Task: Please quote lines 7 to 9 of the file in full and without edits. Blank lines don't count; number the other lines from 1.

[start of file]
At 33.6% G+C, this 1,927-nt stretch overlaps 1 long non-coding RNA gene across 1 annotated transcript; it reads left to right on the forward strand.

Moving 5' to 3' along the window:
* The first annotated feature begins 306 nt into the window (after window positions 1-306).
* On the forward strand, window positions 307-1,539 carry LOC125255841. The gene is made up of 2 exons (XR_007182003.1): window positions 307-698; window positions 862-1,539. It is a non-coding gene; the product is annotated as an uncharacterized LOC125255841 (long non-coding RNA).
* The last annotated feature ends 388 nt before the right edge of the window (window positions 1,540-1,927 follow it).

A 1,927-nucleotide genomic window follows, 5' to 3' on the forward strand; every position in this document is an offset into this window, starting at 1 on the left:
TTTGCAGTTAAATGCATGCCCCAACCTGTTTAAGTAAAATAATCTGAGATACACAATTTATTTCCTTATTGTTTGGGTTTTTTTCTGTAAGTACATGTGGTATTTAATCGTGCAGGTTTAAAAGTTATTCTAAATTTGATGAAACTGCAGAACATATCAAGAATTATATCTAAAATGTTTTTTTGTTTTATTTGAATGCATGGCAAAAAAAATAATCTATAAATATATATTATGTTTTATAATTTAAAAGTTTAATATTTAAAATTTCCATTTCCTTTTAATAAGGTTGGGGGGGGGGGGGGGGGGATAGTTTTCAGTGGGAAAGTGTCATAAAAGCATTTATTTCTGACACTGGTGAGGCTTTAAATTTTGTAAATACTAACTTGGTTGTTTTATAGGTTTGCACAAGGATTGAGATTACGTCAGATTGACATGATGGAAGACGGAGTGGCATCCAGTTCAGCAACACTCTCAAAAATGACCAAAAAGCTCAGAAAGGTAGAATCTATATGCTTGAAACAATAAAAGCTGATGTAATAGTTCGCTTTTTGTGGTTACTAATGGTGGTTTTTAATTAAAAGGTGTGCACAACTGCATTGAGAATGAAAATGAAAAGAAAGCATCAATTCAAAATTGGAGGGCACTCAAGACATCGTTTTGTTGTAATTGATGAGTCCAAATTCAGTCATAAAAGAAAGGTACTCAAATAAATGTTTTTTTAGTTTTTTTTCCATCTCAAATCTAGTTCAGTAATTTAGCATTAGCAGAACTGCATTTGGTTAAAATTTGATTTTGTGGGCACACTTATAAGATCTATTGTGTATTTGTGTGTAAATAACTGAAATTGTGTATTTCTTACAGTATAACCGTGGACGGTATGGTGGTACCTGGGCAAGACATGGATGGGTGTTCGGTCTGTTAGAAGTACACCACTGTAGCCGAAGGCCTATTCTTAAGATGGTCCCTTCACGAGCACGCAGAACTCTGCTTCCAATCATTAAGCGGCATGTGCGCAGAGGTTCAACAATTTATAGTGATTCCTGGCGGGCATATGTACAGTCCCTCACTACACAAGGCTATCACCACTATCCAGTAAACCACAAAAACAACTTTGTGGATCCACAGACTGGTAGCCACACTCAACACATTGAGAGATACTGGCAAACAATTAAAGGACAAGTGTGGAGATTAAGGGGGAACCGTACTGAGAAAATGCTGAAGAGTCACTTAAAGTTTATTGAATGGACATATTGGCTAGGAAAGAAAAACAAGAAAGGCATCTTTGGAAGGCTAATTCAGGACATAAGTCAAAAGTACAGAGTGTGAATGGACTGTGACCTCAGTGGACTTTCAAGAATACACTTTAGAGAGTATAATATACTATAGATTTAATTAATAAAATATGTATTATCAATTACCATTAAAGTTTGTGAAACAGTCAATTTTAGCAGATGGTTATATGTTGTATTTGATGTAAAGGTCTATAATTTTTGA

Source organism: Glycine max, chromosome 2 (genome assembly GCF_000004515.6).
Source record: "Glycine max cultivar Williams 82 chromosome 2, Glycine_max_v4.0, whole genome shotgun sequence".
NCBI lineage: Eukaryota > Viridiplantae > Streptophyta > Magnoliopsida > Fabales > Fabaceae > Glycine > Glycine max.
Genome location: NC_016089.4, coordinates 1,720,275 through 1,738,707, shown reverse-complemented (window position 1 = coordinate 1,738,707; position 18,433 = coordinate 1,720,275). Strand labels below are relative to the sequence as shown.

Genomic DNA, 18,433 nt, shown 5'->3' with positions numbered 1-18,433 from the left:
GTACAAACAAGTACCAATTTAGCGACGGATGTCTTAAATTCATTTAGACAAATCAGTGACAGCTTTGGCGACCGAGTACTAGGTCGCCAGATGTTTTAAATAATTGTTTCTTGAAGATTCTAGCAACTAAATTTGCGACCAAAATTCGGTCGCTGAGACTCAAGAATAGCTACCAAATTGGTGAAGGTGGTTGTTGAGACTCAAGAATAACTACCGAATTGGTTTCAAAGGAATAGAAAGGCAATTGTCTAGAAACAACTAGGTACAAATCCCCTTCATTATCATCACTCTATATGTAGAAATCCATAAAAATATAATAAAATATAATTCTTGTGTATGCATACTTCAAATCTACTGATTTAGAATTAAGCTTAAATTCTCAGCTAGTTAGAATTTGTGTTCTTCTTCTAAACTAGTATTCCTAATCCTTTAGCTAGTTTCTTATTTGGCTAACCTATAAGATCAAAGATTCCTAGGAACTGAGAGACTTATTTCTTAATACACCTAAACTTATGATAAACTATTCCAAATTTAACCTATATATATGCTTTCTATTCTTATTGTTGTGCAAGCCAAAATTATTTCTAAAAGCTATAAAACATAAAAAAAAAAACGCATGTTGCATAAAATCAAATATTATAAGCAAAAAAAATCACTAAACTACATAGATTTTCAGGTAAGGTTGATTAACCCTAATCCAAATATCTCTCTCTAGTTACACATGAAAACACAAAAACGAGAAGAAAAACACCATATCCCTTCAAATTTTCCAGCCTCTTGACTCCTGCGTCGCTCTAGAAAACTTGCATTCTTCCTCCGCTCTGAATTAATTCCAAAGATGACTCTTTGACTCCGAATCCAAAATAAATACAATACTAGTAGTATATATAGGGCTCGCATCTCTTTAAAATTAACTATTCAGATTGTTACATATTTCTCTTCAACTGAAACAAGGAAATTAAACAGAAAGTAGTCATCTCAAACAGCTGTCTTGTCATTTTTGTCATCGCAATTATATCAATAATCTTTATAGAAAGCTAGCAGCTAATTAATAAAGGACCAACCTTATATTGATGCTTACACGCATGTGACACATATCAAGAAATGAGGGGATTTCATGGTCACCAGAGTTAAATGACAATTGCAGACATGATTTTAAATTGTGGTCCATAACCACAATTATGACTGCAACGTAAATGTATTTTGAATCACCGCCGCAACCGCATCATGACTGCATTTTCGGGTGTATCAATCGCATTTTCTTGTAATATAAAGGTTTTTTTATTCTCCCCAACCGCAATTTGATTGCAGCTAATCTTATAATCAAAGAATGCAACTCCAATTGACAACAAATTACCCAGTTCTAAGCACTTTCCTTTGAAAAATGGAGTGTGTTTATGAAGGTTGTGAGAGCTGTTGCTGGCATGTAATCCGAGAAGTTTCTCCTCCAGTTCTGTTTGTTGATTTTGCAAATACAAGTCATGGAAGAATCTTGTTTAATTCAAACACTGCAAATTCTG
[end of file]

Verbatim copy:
TTTGCAGTTAAATGCATGCCCCAACCTGTTTAAGTAAAATAATCTGAGATACACAATTTATTTCCTTATTGTTTGGGTTTTTTTCTGTAAGTACATGTGGTATTTAATCGTGCAGGTTTAAAAGTTATTCTAAATTTGATGAAACTGCAGAACATATCAAGAATTATATCTAAAATGTTTTTTTGTTTTATTTGAATGCATGGCAAAAAAAATAATCTATAAATATATATTATGTTTTATAATTTAAAAGTTTAATATTTAAAATTTCCATTTCCTTTTAATAAGGTTGGGGGGGGGGGGGGGGGGATAGTTTTCAGTGGGAAAGTGTCATAAAAGCATTTATTTCTGACACTGGTGAGGCTTTAAATTTTGTAAATACTAACTTGGTTGTTTTATAGGTTTGCACAAGGATTGAGATTACGTCAGATTGACATGATGGAAGACGGAGTGGCATCCAGTTCAGCAACACTCTCAAAAATGACCAAAAAGCTCAGAAAGGTAGAATCTATATGCTTGAAACAATAAAAGCTGATGTAATAGTTCGCTTTTTGTGGTTACTAATGGTGGTTTTTAATTAAAAGGTGTGCACAACTGCATTGAGAATGAAAATGAAAAGAAAGCATCAATTCAAAATTGGAGGGCACTCAAGACATCGTTTTGTTGTAATTGATGAGTCCAAATTCAGTCATAAAAGAAAGGTACTCAAATAAATGTTTTTTTAGTTTTTTTTCCATCTCAAATCTAGTTCAGTAATTTAGCATTAGCAGAACTGCATTTGGTTAAAATTTGATTTTGTGGGCACACTTATAAGATCTATTGTGTATTTGTGTGTAAATAACTGAAATTGTGTATTTCTTACAGTATAACCGTGGACGGTATGGTGGTACCTGGGCAAGACATGGATGGGTGTTCGGTCTGTTAGAAGTACACCACTGTAGCCGAAGGCCTATTCTTAAGATGGTCCCTTCACGAGCACGCAGAACTCTGCTTCCAATCATTAAGCGGCATGTGCGCAGAGGTTCAACAATTTATAGTGATTCCTGGCGGGCATATGTACAGTCCCTCACTACACAAGGCTATCACCACTATCCAGTAAACCACAAAAACAACTTTGTGGATCCACAGACTGGTAGCCACACTCAACACATTGAGAGATACTGGCAAACAATTAAAGGACAAGTGTGGAGATTAAGGGGGAACCGTACTGAGAAAATGCTGAAGAGTCACTTAAAGTTTATTGAATGGACATATTGGCTAGGAAAGAAAAACAAGAAAGGCATCTTTGGAAGGCTAATTCAGGACATAAGTCAAAAGTACAGAGTGTGAATGGACTGTGACCTCAGTGGACTTTCAAGAATACACTTTAGAGAGTATAATATACTATAGATTTAATTAATAAAATATGTATTATCAATTACCATTAAAGTTTGTGAAACAGTCAATTTTAGCAGATGGTTATATGTTGTATTTGATGTAAAGGTCTATAATTTTTGA

Source organism: Glycine max, chromosome 2 (genome assembly GCF_000004515.6).
Source record: "Glycine max cultivar Williams 82 chromosome 2, Glycine_max_v4.0, whole genome shotgun sequence".